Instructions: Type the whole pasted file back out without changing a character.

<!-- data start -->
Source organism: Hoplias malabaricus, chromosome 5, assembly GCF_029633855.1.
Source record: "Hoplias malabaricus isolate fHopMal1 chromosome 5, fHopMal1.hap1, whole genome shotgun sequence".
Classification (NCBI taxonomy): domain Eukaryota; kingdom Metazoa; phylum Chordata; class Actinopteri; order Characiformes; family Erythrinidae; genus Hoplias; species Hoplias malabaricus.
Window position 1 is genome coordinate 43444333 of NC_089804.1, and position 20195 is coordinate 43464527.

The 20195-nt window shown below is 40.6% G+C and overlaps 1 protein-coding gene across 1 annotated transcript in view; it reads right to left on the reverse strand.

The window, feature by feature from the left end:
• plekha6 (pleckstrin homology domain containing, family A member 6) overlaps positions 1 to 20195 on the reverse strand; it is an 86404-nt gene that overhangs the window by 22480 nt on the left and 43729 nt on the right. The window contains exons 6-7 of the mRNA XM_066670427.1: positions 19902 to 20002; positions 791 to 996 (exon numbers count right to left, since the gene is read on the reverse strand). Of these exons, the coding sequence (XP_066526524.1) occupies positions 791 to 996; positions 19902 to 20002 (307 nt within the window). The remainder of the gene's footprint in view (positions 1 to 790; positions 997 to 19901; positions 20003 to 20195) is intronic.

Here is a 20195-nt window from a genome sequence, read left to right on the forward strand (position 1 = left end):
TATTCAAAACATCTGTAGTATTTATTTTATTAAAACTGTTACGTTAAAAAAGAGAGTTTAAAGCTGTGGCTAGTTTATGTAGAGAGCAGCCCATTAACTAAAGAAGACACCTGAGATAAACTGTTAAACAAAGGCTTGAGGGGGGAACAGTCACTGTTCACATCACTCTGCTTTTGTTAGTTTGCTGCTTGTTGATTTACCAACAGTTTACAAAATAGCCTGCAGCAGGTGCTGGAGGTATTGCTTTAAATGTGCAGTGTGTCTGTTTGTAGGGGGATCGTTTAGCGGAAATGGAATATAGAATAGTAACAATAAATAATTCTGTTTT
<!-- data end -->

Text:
Source organism: Hoplias malabaricus, chromosome 5, assembly GCF_029633855.1.
Source record: "Hoplias malabaricus isolate fHopMal1 chromosome 5, fHopMal1.hap1, whole genome shotgun sequence".
Classification (NCBI taxonomy): domain Eukaryota; kingdom Metazoa; phylum Chordata; class Actinopteri; order Characiformes; family Erythrinidae; genus Hoplias; species Hoplias malabaricus.
Window position 1 is genome coordinate 43444333 of NC_089804.1, and position 20195 is coordinate 43464527.

The 20195-nt window shown below is 40.6% G+C and overlaps 1 protein-coding gene across 1 annotated transcript in view; it reads right to left on the reverse strand.

The window, feature by feature from the left end:
• plekha6 (pleckstrin homology domain containing, family A member 6) overlaps positions 1 to 20195 on the reverse strand; it is an 86404-nt gene that overhangs the window by 22480 nt on the left and 43729 nt on the right. The window contains exons 6-7 of the mRNA XM_066670427.1: positions 19902 to 20002; positions 791 to 996 (exon numbers count right to left, since the gene is read on the reverse strand). Of these exons, the coding sequence (XP_066526524.1) occupies positions 791 to 996; positions 19902 to 20002 (307 nt within the window). The remainder of the gene's footprint in view (positions 1 to 790; positions 997 to 19901; positions 20003 to 20195) is intronic.

Here is a 20195-nt window from a genome sequence, read left to right on the forward strand (position 1 = left end):
TATTCAAAACATCTGTAGTATTTATTTTATTAAAACTGTTACGTTAAAAAAGAGAGTTTAAAGCTGTGGCTAGTTTATGTAGAGAGCAGCCCATTAACTAAAGAAGACACCTGAGATAAACTGTTAAACAAAGGCTTGAGGGGGGAACAGTCACTGTTCACATCACTCTGCTTTTGTTAGTTTGCTGCTTGTTGATTTACCAACAGTTTACAAAATAGCCTGCAGCAGGTGCTGGAGGTATTGCTTTAAATGTGCAGTGTGTCTGTTTGTAGGGGGATCGTTTAGCGGAAATGGAATATAGAATAGTAACAATAAATAATTCTGTTTT